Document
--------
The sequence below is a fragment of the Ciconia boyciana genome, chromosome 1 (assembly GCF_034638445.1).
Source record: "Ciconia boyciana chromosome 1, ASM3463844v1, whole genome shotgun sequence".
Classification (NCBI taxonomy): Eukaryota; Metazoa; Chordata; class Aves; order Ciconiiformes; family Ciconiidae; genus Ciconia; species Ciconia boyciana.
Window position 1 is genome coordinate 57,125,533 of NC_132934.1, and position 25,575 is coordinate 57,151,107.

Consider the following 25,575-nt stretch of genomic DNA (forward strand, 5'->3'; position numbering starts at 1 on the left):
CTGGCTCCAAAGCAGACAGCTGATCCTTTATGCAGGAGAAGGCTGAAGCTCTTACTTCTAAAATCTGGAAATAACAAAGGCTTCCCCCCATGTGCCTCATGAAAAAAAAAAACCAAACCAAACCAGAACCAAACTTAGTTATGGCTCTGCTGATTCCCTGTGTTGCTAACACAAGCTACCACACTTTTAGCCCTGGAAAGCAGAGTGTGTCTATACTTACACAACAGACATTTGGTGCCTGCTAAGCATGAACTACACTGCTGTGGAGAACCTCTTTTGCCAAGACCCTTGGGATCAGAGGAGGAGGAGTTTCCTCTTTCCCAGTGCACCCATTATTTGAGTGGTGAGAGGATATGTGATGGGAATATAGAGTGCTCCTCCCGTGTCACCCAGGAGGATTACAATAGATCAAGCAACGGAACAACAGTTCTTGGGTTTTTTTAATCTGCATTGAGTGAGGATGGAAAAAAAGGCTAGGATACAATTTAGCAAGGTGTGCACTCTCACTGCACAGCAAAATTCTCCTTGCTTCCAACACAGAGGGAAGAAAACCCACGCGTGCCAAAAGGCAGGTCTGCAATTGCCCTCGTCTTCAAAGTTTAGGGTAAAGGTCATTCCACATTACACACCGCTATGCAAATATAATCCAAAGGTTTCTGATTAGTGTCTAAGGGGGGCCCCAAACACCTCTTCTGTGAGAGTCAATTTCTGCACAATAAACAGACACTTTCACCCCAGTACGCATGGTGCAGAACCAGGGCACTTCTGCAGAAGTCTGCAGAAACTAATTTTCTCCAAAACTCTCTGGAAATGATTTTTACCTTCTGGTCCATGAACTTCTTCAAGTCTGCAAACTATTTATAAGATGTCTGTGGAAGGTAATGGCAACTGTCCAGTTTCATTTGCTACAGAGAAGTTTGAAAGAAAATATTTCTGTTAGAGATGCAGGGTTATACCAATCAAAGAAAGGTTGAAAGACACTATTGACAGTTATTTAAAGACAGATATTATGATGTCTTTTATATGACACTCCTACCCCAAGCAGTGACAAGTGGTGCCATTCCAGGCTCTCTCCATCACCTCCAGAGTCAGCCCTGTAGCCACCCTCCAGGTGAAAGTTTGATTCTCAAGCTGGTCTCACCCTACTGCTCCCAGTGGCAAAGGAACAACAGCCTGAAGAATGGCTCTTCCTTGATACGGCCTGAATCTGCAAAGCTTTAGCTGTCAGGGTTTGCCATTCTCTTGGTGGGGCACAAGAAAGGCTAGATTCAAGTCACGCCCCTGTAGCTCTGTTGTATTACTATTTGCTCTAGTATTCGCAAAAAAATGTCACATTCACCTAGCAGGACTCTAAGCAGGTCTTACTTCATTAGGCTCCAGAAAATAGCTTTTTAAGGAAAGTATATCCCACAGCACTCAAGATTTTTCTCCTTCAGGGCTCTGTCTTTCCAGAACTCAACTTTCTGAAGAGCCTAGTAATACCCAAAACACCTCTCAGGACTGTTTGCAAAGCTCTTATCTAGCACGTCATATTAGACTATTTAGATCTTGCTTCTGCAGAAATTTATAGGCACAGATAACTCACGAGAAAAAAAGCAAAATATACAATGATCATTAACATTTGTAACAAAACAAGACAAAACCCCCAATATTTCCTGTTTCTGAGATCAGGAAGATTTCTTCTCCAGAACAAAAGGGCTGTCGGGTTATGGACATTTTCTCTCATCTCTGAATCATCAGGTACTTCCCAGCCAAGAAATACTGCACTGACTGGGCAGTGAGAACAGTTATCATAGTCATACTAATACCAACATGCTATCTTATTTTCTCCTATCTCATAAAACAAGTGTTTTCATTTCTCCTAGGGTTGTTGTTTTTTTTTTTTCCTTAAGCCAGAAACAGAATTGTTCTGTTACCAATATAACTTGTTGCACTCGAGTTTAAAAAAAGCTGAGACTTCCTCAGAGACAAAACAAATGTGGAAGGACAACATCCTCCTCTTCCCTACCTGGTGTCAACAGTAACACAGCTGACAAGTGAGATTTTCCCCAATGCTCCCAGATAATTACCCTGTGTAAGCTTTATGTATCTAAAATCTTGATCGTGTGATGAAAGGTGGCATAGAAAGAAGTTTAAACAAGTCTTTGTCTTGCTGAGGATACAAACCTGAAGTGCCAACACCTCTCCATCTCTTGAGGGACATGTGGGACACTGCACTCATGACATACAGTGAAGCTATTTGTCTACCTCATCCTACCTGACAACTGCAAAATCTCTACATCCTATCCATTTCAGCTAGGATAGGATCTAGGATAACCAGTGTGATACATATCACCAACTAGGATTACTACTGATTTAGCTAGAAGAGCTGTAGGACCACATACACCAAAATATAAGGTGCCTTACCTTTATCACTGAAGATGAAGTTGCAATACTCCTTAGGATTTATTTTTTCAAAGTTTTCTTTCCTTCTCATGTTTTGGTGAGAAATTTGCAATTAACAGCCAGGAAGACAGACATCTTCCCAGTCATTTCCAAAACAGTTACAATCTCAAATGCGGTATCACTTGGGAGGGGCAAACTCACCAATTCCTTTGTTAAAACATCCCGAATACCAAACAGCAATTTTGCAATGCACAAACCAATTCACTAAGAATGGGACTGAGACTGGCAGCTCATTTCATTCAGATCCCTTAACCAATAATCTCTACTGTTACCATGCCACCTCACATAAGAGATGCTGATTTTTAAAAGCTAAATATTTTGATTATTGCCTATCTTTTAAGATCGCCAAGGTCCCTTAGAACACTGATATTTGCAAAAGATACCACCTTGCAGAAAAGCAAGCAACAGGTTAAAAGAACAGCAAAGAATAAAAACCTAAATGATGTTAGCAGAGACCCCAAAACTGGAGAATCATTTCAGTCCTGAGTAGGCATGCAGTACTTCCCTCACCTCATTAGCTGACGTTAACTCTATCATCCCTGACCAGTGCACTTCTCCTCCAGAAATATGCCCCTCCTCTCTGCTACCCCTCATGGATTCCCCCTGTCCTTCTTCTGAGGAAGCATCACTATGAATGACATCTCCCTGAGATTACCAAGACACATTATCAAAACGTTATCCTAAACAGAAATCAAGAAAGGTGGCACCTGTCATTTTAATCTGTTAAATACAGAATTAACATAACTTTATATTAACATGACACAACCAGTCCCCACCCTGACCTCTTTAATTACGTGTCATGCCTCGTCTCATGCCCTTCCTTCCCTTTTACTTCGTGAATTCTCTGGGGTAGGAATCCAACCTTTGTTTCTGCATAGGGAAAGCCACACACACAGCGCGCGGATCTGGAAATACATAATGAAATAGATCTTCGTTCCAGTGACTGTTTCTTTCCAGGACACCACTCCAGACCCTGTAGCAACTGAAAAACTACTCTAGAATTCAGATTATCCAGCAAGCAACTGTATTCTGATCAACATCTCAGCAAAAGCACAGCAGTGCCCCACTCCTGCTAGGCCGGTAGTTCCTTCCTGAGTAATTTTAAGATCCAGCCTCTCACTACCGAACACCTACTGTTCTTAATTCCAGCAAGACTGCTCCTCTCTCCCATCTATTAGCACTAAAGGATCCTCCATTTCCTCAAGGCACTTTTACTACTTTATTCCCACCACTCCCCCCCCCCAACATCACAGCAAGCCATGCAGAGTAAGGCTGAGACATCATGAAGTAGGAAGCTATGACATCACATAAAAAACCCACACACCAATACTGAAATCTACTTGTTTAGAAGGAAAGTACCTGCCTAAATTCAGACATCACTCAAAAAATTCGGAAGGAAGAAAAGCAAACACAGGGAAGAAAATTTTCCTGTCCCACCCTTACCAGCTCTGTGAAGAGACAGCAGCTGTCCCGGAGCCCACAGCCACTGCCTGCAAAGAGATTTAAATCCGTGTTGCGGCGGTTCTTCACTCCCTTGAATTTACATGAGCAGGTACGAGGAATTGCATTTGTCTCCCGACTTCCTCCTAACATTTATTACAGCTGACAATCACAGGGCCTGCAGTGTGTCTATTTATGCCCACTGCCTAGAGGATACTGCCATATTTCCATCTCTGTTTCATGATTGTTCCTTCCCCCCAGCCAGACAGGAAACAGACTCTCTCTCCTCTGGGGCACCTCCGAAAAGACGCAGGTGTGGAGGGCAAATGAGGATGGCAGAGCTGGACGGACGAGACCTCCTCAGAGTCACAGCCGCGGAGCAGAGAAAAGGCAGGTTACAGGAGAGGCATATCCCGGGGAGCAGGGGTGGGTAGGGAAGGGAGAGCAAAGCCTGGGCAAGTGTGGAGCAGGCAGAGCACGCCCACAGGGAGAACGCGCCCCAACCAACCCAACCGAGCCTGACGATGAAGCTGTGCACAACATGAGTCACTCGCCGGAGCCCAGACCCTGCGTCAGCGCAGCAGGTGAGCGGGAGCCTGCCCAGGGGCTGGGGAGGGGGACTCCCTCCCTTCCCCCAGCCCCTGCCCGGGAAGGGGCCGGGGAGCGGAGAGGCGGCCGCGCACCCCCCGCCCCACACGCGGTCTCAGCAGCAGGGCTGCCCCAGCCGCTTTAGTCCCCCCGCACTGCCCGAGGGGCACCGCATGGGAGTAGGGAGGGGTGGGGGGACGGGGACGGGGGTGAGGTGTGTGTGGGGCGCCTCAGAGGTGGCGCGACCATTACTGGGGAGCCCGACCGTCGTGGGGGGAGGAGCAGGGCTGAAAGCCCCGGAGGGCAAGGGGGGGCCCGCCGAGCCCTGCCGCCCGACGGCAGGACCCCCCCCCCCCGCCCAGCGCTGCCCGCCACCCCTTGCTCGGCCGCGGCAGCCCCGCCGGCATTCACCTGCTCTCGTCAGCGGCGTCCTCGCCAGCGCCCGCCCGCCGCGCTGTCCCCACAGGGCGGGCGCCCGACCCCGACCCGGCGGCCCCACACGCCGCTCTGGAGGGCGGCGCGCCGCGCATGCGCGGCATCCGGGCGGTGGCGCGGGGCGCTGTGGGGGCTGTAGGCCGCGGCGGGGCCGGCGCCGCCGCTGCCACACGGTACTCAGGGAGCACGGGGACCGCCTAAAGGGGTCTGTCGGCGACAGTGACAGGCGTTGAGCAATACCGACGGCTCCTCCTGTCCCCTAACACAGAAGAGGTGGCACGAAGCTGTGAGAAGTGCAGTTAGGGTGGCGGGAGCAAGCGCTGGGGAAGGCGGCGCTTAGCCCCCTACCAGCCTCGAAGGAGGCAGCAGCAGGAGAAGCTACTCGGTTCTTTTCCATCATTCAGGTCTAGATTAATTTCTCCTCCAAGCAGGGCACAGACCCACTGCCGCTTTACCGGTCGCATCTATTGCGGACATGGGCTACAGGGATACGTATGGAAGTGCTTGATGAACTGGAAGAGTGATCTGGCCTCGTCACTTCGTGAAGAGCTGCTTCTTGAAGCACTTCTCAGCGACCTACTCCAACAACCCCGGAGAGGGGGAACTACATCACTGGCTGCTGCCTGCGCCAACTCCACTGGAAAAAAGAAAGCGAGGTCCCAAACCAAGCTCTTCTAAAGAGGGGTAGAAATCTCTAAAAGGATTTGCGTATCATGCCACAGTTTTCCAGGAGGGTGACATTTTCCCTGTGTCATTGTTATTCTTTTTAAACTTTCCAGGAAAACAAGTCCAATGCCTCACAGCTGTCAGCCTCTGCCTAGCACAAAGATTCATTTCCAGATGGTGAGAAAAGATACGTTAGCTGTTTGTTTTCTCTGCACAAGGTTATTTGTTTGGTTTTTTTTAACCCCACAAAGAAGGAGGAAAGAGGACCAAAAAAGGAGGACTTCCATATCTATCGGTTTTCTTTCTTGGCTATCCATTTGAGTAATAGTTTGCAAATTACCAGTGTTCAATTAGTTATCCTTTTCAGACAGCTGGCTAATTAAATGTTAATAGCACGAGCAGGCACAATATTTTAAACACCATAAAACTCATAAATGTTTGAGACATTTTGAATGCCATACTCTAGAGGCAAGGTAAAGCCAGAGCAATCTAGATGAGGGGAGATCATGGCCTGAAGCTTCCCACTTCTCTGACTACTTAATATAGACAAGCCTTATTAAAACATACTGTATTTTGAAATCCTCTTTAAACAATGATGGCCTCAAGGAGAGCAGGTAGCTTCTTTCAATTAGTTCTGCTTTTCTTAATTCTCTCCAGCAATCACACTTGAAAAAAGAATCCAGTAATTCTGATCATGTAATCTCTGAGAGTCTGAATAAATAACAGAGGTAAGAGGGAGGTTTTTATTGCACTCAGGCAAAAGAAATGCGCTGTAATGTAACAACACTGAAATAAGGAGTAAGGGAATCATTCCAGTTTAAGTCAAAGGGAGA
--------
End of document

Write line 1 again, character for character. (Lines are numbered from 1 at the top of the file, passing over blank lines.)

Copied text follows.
The sequence below is a fragment of the Ciconia boyciana genome, chromosome 1 (assembly GCF_034638445.1).